Protocol

Ancient DNA

Volume 840 of the series Methods in Molecular Biology pp 143-154

Date:

Preparation of Next-Generation Sequencing Libraries from Damaged DNA

  • Adrian W. BriggsAffiliated withDepartment of Genetics, Harvard Medical School Email author 
  • , Patricia HeynAffiliated withMax Planck Institute of Molecular Cell Biology and Genetics

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Abstract

Next-generation sequencing (NGS) has revolutionized ancient DNA research, especially when combined with high-throughput target enrichment methods. However, attaining high sequencing depth and accuracy from samples often remains problematic due to the damaged state of ancient DNA, in particular the extremely low copy number of ancient DNA and the abundance of uracil residues derived from cytosine deamination that lead to miscoding errors. It is therefore critical to use a highly efficient procedure for conversion of a raw DNA extract into an adaptor-ligated sequencing library, and equally important to reduce errors from uracil residues. We present a protocol for NGS library preparation that allows highly efficient conversion of DNA fragments into an adaptor-ligated form. The protocol incorporates an option to remove the vast majority of uracil miscoding lesions as part of the library preparation process. The procedure requires only two spin column purification steps and no gel purification or bead handling. Starting from an aliquot of DNA extract, a finished, highly amplified library can be generated in 5 h, or under 3 h if uracil removal is not required.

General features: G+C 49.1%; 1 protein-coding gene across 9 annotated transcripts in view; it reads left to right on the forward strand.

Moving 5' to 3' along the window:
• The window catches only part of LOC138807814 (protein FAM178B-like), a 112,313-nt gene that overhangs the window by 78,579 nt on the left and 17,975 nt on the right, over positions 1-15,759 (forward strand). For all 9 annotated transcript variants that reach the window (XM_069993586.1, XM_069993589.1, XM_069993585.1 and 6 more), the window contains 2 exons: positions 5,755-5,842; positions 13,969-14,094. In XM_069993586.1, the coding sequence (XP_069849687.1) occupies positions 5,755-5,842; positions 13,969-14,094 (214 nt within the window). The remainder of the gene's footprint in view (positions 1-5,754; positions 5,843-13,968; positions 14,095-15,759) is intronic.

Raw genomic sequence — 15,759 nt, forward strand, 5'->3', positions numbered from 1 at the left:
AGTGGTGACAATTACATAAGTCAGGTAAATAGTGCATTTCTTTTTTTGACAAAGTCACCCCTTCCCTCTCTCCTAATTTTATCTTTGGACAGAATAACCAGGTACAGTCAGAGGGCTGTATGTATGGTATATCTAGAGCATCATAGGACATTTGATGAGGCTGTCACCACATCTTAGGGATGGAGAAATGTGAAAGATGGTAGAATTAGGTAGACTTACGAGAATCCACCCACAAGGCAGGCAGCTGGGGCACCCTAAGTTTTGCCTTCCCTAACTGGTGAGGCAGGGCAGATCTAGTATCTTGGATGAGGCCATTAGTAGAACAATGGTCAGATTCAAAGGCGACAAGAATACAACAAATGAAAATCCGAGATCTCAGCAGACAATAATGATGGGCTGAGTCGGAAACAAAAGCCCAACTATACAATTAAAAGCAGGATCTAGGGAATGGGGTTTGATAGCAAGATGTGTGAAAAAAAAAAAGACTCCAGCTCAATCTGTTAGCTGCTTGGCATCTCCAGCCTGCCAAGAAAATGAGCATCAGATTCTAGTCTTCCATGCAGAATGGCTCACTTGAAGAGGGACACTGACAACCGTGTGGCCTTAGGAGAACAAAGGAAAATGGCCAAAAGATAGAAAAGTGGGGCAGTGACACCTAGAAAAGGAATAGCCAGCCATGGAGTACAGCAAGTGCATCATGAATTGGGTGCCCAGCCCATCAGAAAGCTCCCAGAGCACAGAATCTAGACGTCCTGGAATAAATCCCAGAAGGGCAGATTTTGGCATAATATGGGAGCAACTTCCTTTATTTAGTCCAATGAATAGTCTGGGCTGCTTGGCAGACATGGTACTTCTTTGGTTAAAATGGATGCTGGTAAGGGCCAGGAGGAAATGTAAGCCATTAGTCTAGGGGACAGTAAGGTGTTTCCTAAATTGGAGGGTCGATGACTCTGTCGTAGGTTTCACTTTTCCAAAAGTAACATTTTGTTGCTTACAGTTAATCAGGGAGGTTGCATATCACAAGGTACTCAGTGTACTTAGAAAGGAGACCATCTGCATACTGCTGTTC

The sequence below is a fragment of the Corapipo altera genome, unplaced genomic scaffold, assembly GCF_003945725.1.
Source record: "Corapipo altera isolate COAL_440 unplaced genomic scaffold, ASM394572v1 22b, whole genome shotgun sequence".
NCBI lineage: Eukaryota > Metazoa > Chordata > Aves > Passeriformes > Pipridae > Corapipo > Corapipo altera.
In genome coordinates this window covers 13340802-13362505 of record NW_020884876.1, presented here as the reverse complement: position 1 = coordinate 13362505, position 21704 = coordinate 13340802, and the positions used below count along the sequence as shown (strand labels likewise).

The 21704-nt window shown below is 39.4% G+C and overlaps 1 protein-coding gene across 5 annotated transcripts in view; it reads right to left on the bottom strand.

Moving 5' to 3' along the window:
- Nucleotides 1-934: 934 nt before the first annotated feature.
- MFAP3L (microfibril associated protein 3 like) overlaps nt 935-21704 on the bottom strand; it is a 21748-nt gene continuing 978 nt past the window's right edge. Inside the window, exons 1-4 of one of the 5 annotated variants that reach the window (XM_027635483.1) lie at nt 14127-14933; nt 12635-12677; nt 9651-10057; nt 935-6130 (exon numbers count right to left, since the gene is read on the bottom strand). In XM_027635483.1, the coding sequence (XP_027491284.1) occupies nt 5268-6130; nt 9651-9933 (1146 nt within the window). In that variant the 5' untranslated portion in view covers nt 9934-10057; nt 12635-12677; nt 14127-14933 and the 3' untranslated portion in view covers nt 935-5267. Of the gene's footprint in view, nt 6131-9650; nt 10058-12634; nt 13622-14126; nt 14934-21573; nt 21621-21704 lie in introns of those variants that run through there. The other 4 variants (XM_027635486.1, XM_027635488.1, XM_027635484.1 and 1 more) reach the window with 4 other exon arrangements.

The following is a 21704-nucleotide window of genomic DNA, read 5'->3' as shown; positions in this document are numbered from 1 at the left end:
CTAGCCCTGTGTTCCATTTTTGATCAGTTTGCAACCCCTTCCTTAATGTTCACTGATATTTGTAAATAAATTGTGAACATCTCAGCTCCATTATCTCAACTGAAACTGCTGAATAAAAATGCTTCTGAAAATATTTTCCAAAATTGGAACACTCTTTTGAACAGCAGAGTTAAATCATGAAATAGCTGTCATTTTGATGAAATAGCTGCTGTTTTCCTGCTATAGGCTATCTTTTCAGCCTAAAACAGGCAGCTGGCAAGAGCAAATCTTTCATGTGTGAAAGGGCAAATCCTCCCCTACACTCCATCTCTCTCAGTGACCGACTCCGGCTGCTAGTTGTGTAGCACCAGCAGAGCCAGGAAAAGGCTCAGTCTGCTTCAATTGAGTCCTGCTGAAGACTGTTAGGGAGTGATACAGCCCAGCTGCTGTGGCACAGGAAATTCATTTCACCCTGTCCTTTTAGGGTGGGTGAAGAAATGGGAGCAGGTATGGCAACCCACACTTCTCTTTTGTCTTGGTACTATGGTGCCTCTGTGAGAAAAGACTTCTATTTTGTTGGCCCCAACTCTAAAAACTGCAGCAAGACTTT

Key words

Ancient DNA ligation library preparation next-generation sequencing high throughput sequencing damage repair